As I sit down on a cold October evening in a Starbucks on a busy street I unload my laptop to prepare for an alternate movie viewing experience. I notice swift glances towards my direction and then the glances adjust back to their previous positions. Life is a constant game of stealing a glimpse of someone’s life while trying not to get caught. The movie Rear Window directed by Alfred Hitchcock begins to play on my laptop with the sound buzzing through the speakers. The patrons of Starbucks seem to become uneasy as if they have previous knowledge that this film is about them, the people being watched. It is an unsettling experience watching a movie while being observed by strangers rather than comforted by the darkness provided in a theatre.
The theft warnings have passed and now it is time for the story. The window blinds open as curtains to a theatre stage are normally lifted. A courtyard revealing the rear exterior of apartment buildings are unveiled, the apartments represent the backs of stranger’s heads, I can see them but they can not see me. The camera pans and tilts introducing each character to the audience. -I notice a lady in Starbucks looking towards the door each time someone walks in, she is waiting for someone. Every hand that reaches for the door is a thrill to see who the newcomer is.- Hitchcock uses the neighbours in the same manner, showing parts of the neighbours but never completely revealing who they are. A woman’s hand unveils a bird cage on the window sill, a man awakes on the fire escape and then a woman at his feet awakes soon after and a young woman dances around topless. The main character Jefferies is introduced, “L.B.Jefferies” is written on his casted leg comically punned as he is a cast member of this film. The polite introductions are over and the audience is now reliant on Mr. Jefferies point of view to guide them through the mystery.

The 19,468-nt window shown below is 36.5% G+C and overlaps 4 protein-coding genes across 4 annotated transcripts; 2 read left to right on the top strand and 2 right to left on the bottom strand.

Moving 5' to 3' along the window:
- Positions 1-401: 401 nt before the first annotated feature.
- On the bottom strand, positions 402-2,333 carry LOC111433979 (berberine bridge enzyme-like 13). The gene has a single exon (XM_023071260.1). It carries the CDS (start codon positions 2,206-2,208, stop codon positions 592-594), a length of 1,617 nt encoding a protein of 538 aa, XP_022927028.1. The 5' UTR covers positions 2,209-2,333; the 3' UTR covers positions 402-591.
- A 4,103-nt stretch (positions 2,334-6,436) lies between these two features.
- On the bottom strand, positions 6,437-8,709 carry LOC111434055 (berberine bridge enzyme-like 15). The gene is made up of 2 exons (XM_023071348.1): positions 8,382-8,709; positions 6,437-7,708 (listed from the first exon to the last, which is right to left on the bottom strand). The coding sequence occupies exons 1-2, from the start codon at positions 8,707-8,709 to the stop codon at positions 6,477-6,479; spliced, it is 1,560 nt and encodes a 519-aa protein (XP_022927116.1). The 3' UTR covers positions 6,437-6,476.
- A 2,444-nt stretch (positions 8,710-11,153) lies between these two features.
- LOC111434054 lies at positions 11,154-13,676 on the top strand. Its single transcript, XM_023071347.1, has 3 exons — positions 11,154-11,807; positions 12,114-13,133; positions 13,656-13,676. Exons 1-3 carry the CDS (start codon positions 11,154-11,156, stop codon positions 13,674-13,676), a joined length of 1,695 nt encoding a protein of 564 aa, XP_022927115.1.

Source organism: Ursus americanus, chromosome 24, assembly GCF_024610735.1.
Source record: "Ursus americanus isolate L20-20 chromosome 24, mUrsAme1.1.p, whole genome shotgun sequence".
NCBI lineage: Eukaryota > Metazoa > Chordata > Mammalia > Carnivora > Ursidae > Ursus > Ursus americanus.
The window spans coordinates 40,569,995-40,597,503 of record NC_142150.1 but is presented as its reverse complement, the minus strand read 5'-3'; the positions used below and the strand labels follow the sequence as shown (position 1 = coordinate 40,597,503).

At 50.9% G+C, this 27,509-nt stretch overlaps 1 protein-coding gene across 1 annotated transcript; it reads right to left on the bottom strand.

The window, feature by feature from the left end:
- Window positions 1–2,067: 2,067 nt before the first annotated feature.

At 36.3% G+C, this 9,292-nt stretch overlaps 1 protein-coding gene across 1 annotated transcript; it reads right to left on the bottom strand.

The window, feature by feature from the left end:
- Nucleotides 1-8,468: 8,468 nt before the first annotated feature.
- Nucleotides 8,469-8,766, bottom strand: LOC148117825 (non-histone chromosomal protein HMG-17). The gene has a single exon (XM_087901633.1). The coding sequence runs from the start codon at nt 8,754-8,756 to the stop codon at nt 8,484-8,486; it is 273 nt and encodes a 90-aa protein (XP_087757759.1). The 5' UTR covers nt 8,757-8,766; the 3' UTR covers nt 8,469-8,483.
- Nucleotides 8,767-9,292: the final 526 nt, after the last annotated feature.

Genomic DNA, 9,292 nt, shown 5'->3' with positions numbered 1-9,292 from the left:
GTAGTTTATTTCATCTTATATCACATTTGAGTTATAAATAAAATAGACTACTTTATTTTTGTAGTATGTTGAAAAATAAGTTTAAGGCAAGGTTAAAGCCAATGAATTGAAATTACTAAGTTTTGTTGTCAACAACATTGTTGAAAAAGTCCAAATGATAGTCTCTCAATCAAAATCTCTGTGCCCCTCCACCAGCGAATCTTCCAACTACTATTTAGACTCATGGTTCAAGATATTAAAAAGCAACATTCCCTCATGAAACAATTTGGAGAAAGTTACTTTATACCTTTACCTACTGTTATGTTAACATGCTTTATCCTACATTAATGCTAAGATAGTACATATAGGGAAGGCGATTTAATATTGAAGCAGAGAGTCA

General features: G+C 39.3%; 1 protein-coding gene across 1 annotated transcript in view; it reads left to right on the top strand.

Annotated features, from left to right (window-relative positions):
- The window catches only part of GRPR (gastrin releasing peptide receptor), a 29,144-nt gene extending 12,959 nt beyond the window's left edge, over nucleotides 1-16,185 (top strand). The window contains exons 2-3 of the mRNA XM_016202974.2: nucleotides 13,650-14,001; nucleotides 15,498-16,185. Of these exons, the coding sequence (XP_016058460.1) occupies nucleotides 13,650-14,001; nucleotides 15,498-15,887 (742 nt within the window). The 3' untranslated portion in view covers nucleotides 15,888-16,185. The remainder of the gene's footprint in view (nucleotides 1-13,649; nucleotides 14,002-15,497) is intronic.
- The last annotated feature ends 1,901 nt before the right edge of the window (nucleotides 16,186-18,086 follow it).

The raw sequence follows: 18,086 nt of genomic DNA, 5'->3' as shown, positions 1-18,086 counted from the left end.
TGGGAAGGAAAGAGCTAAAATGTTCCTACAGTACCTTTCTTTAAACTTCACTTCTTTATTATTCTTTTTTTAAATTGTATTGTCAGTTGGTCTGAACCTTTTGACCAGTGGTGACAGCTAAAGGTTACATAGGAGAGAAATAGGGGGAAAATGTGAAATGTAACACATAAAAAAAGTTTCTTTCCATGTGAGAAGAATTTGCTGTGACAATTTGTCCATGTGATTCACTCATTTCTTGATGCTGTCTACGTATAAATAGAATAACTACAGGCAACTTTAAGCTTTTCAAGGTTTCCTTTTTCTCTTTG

(Hitchcock, “Rear Window”)
Mr. Jefferies looks up at the 3rd floor apartments across the courtyard and the camera tilts to follow his gaze showing the pianist tries to compose a new song. The camera tilts down to an eye level shot on the 2nd floor apartment revealing a half dressed dancer, “Miss Torso” she is later named. -As I watch Mr. Jefferies watch his neighbours I notice that the Starbucks patrons are watching me. How long does the circle of people watching go on? How many people are watching the people watching me? My head starts to bob up and down, side to side as I watch what is going on around me similar to the camera following Mr. Jefferies gaze. It is difficult to spy on other people’s lives and not be discovered as an intruder of their privacy yet somehow Mr. Jefferies is a fairly successful spy.-Mr. Jefferies spots a single, middle aged woman known to the main characters as Ms. Lonely Hearts as she creates a meal for two. Ms. Lonely Hearts offers a cheers to the empty seat across the table and Mr. Jefferies anonymously gives a toast back to her as the camera frame tilts to peer through the window of her first floor apartment. – Looking around I see people drinking their coffees together and every time they take a sip there seems to be some invisible force handling my coffee to my own lips. Perhaps that is a survival instinct for people to never feel alone.- Mr. Jefferies spots Ms. Lonely Hearts attempting to kill herself to escape the loneliness that is her life with a handful of pills but was thankfully stopped by the 3rd floor pianist’s music playing through the window. Mr. Jefferies gains a responsibility, as a result of watching his neighbours, of either preventing dangerous incidents like Ms. Lonely Hearts attempted suicide or waiting till the incident must be reported. – As I look around at the patrons sipping their coffees I wonder who will witness the tragedies of my life and what choice they will make to prevent or report the incident.- The cinematic experience allows the audience to be passive viewers. Mr. Jefferies carries the moral responsibility to act upon what he sees. -The character Beverly Clark played by Susan Sarandan from the 2004 movie Shall We Dance explains that humans have a duty to be a witness.
(Chelsom, “Shall we dance?”)
Beverly Clark: “Because we need a witness to our lives,
There’s a billion people on the planet, I mean, what does any one life really mean?
But in a marriage, you’re promising to care about everything –
the good things, the bad things, the terrible things, the mundane things,,,
Allofit. Allthetime, everyday.